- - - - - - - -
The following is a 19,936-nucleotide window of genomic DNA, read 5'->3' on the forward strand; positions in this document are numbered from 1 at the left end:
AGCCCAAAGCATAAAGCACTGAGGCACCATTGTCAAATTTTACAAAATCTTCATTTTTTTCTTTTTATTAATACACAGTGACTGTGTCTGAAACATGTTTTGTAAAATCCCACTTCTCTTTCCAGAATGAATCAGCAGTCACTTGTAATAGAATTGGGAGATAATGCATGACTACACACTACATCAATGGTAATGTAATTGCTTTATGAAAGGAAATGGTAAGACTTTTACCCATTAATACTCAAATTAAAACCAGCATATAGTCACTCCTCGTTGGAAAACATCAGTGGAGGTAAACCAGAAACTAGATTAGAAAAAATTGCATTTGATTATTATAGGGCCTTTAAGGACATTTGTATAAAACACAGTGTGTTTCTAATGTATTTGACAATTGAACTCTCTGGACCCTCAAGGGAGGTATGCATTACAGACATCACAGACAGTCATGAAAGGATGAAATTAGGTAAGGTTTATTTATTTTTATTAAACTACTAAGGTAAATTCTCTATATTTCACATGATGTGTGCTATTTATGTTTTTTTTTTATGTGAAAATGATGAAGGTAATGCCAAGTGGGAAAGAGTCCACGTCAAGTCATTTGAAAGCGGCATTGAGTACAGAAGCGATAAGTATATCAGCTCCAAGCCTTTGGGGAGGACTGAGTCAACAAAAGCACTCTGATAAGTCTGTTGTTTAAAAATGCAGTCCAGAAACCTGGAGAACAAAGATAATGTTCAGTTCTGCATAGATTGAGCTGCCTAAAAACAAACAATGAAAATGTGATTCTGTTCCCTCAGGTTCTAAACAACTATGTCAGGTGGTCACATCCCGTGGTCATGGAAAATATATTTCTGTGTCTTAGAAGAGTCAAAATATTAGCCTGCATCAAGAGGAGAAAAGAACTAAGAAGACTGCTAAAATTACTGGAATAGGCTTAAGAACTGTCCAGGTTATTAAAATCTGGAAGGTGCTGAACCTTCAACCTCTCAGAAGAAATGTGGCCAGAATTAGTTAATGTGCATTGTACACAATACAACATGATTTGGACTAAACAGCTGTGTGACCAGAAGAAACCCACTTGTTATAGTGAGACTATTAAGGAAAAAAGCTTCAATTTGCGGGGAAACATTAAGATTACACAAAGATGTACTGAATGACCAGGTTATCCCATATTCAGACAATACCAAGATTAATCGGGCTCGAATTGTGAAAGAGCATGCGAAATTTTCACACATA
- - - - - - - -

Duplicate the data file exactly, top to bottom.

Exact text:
The following is a 19,936-nucleotide window of genomic DNA, read 5'->3' on the forward strand; positions in this document are numbered from 1 at the left end:
AGCCCAAAGCATAAAGCACTGAGGCACCATTGTCAAATTTTACAAAATCTTCATTTTTTTCTTTTTATTAATACACAGTGACTGTGTCTGAAACATGTTTTGTAAAATCCCACTTCTCTTTCCAGAATGAATCAGCAGTCACTTGTAATAGAATTGGGAGATAATGCATGACTACACACTACATCAATGGTAATGTAATTGCTTTATGAAAGGAAATGGTAAGACTTTTACCCATTAATACTCAAATTAAAACCAGCATATAGTCACTCCTCGTTGGAAAACATCAGTGGAGGTAAACCAGAAACTAGATTAGAAAAAATTGCATTTGATTATTATAGGGCCTTTAAGGACATTTGTATAAAACACAGTGTGTTTCTAATGTATTTGACAATTGAACTCTCTGGACCCTCAAGGGAGGTATGCATTACAGACATCACAGACAGTCATGAAAGGATGAAATTAGGTAAGGTTTATTTATTTTTATTAAACTACTAAGGTAAATTCTCTATATTTCACATGATGTGTGCTATTTATGTTTTTTTTTTATGTGAAAATGATGAAGGTAATGCCAAGTGGGAAAGAGTCCACGTCAAGTCATTTGAAAGCGGCATTGAGTACAGAAGCGATAAGTATATCAGCTCCAAGCCTTTGGGGAGGACTGAGTCAACAAAAGCACTCTGATAAGTCTGTTGTTTAAAAATGCAGTCCAGAAACCTGGAGAACAAAGATAATGTTCAGTTCTGCATAGATTGAGCTGCCTAAAAACAAACAATGAAAATGTGATTCTGTTCCCTCAGGTTCTAAACAACTATGTCAGGTGGTCACATCCCGTGGTCATGGAAAATATATTTCTGTGTCTTAGAAGAGTCAAAATATTAGCCTGCATCAAGAGGAGAAAAGAACTAAGAAGACTGCTAAAATTACTGGAATAGGCTTAAGAACTGTCCAGGTTATTAAAATCTGGAAGGTGCTGAACCTTCAACCTCTCAGAAGAAATGTGGCCAGAATTAGTTAATGTGCATTGTACACAATACAACATGATTTGGACTAAACAGCTGTGTGACCAGAAGAAACCCACTTGTTATAGTGAGACTATTAAGGAAAAAAGCTTCAATTTGCGGGGAAACATTAAGATTACACAAAGATGTACTGAATGACCAGGTTATCCCATATTCAGACAATACCAAGATTAATCGGGCTCGAATTGTGAAAGAGCATGCGAAATTTTCACACATA